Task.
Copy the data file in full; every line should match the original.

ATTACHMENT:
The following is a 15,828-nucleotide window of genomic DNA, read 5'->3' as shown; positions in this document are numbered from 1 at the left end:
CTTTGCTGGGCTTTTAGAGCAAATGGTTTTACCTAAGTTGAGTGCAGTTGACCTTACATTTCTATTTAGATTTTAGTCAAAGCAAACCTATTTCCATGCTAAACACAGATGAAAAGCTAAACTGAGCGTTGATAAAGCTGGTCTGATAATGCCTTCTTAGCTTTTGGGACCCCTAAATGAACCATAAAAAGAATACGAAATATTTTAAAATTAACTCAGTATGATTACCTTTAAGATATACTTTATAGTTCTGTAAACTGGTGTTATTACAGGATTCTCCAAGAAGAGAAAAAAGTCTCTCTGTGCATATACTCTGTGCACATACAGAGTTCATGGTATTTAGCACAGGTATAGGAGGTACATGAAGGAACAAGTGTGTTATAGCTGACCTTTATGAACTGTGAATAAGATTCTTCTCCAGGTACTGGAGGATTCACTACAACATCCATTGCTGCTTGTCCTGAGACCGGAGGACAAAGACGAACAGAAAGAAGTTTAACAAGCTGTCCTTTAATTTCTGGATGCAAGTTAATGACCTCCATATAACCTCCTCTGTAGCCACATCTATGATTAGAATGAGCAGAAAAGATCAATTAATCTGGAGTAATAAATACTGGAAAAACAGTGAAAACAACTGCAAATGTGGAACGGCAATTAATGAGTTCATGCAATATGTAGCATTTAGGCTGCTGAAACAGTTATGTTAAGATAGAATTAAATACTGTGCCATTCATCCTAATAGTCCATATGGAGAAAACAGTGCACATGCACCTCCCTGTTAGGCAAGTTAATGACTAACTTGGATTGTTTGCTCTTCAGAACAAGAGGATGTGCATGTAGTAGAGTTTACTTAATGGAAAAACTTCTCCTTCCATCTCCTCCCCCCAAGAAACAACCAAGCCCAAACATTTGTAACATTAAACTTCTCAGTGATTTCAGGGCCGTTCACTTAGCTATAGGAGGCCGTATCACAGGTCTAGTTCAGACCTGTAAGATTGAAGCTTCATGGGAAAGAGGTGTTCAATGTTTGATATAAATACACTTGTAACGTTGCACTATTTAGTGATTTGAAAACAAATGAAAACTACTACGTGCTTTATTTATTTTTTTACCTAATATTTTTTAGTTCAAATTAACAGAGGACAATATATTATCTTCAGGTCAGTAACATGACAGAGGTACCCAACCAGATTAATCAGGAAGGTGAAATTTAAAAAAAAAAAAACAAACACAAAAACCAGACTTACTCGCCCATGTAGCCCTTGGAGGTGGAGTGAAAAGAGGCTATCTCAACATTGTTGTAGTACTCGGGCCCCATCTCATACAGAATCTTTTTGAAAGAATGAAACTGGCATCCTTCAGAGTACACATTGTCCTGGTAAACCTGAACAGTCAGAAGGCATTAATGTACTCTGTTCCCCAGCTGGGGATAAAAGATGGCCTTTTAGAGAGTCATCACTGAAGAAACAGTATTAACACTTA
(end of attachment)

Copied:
The following is a 15,828-nucleotide window of genomic DNA, read 5'->3' as shown; positions in this document are numbered from 1 at the left end:
CTTTGCTGGGCTTTTAGAGCAAATGGTTTTACCTAAGTTGAGTGCAGTTGACCTTACATTTCTATTTAGATTTTAGTCAAAGCAAACCTATTTCCATGCTAAACACAGATGAAAAGCTAAACTGAGCGTTGATAAAGCTGGTCTGATAATGCCTTCTTAGCTTTTGGGACCCCTAAATGAACCATAAAAAGAATACGAAATATTTTAAAATTAACTCAGTATGATTACCTTTAAGATATACTTTATAGTTCTGTAAACTGGTGTTATTACAGGATTCTCCAAGAAGAGAAAAAAGTCTCTCTGTGCATATACTCTGTGCACATACAGAGTTCATGGTATTTAGCACAGGTATAGGAGGTACATGAAGGAACAAGTGTGTTATAGCTGACCTTTATGAACTGTGAATAAGATTCTTCTCCAGGTACTGGAGGATTCACTACAACATCCATTGCTGCTTGTCCTGAGACCGGAGGACAAAGACGAACAGAAAGAAGTTTAACAAGCTGTCCTTTAATTTCTGGATGCAAGTTAATGACCTCCATATAACCTCCTCTGTAGCCACATCTATGATTAGAATGAGCAGAAAAGATCAATTAATCTGGAGTAATAAATACTGGAAAAACAGTGAAAACAACTGCAAATGTGGAACGGCAATTAATGAGTTCATGCAATATGTAGCATTTAGGCTGCTGAAACAGTTATGTTAAGATAGAATTAAATACTGTGCCATTCATCCTAATAGTCCATATGGAGAAAACAGTGCACATGCACCTCCCTGTTAGGCAAGTTAATGACTAACTTGGATTGTTTGCTCTTCAGAACAAGAGGATGTGCATGTAGTAGAGTTTACTTAATGGAAAAACTTCTCCTTCCATCTCCTCCCCCCAAGAAACAACCAAGCCCAAACATTTGTAACATTAAACTTCTCAGTGATTTCAGGGCCGTTCACTTAGCTATAGGAGGCCGTATCACAGGTCTAGTTCAGACCTGTAAGATTGAAGCTTCATGGGAAAGAGGTGTTCAATGTTTGATATAAATACACTTGTAACGTTGCACTATTTAGTGATTTGAAAACAAATGAAAACTACTACGTGCTTTATTTATTTTTTTACCTAATATTTTTTAGTTCAAATTAACAGAGGACAATATATTATCTTCAGGTCAGTAACATGACAGAGGTACCCAACCAGATTAATCAGGAAGGTGAAATTTAAAAAAAAAAAAACAAACACAAAAACCAGACTTACTCGCCCATGTAGCCCTTGGAGGTGGAGTGAAAAGAGGCTATCTCAACATTGTTGTAGTACTCGGGCCCCATCTCATACAGAATCTTTTTGAAAGAATGAAACTGGCATCCTTCAGAGTACACATTGTCCTGGTAAACCTGAACAGTCAGAAGGCATTAATGTACTCTGTTCCCCAGCTGGGGATAAAAGATGGCCTTTTAGAGAGTCATCACTGAAGAAACAGTATTAACACTTA